On Sunday, May 15, in the Cultural Center of Nemea, a new Board of Directors was elected for the Society for the Revival of the Nemean Games. The new president of the board is Stephen G. Miller, emeritus Director of the Nemea Excavations and emeritus Professor of the University of California at Berkeley. It was Miller’s discoveries at Nemea that led to the founding of the Society in 1995 and the celebration of the first revival – the First Modern Nemead – in 1996. Now he has been called upon to prepare for and execute the Fifth Nemead. The goal is, once again, to provide an opportunity to people from around the world to become ancient Greek athletes in the ancient stadium of Nemea.

“Our founding principles were and are to recreate ancient games that are as authentic as possible, and to allow anyone and everyone to participate in them,” said Miller. “To enter the ancient locker room, disrobe and don an ancient chiton, and then go barefoot through the ancient tunnel has put chills up the spines of the 2400 people from 45 countries who have participated in the past. Nowhere else in the world can one sense what it meant to participate in the ancient Games.”

Modern athletes running down the ancient track in the stadium at Nemea, 2000.

Miller and his colleagues were elected by an overwhelming majority of the 250 members of the Society in attendance who want the Fifth Nemead to bring people from all over the world to Nemea on June 23, 2012. And they want those people to return home with a new appreciation of what Greece still means to the world today. They have their work cut out for them – it is estimated that it will cost about 260,000 euros to execute the Fifth Nemead, with the largest part of that amount going toward the conservation of the tunnel which is necessary to insure the safety of people passing through it.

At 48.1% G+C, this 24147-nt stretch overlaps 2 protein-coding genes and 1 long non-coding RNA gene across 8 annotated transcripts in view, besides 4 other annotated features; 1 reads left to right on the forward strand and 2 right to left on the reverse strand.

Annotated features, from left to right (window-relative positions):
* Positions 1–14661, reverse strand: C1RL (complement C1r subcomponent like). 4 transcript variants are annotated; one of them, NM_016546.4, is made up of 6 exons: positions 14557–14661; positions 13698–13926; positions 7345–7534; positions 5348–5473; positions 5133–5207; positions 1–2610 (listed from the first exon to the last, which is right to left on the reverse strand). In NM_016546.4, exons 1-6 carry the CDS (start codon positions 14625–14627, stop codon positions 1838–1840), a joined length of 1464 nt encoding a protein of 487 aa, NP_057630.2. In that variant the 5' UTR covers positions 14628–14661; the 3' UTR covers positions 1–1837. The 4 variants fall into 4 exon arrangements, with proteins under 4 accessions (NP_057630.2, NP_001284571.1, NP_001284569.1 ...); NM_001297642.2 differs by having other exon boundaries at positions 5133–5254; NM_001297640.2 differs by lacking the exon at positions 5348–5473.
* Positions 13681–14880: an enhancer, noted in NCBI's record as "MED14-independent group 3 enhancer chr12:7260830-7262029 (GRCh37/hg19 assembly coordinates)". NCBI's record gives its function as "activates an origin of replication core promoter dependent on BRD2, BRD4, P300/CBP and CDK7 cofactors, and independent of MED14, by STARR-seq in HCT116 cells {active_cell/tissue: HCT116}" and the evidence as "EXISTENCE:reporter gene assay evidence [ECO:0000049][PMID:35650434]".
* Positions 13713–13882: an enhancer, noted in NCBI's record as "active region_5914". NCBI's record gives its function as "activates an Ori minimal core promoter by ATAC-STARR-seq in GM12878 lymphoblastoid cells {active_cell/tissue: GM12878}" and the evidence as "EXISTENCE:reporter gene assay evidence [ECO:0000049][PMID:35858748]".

The tunnel is structurally sound according to Miller who discovered and published it, but fragments of blocks can break off and fall on people. A temporary scaffolding to protect visitors has to be removed and the vault – one of the earliest known from antiquity – consolidated. “We have the study done by Kostas Zampas, the best conservation engineer in Greece if not the world,” said Miller. “That study has been approved by the Ministry of Culture, and we intend to implement it working with Konstantinos Kissas, the Ephor of Antiquities in Corinth. Next year hundreds, if not thousands, of visitors will be transformed into ancient Greek athletes as they walk through the 36 meter long tunnel past the ancient graffiti on its walls,” Miller stated.

A modern athlete (then US Ambassador Nick Burns) runs out of the tunnel to become an ancient Greek athlete, 2000.

he new Board of Directors has several members who, like Miller, have served in the revival of the Nemean Games in the past. The Vice President is George Kostouros who not only has been working for the Society for many years, but who has also authored a book Νεμέων άθλων διήγησις which brings together –in poetic form – the evidence for the myths and history of ancient Nemea, and a newly revised list of victors in the ancient games.

Ioannes Flessas, a retired banker, is the Treasurer as he was for the First Nemead in 1996. Nikos Fenerlis returns after two years as the General-Secretary who will be responsible for the transformation of the Society’s archives to electronic form. The other five members of the board – Maria Christara, Ioannes Nakes, Georgios Nikitakos, Konstantinos Niteros, and Nikos Papadopoulos – all have extensive experience with previous Nemeads.

Each of the nine members of the board is chairing a committee to organize volunteers for a variety of tasks (e.g. fundraising, membership, stadium maintenance, program organization), based on decisions in common with the other board members.

The members of the new Board of Directors of the Society for the Revival of the Nemean Games, from left: Georgios Nikitakos, Ioannis Nakis, Stephen Miller, Nikos Papadopoulos, Nikos Fenerlis, Maria Christara, Kostas Niteros, Stathis Skleris, Georgios Kostouros, and Ioannis Flessas.

“But,” Miller emphasized, “the success of the Fifth Nemead will depend upon the support of hundreds of volunteers, and especially a co-operative effort with the present director of Berkeley’s continuing work at Nemea, Professor Kim Shelton, and the American School of Classical Studies at Athens.

I shall never forget the excitement of the stadium coming back to life in 1996. With our combined efforts we shall experience the excitement of that revival once again next year.”

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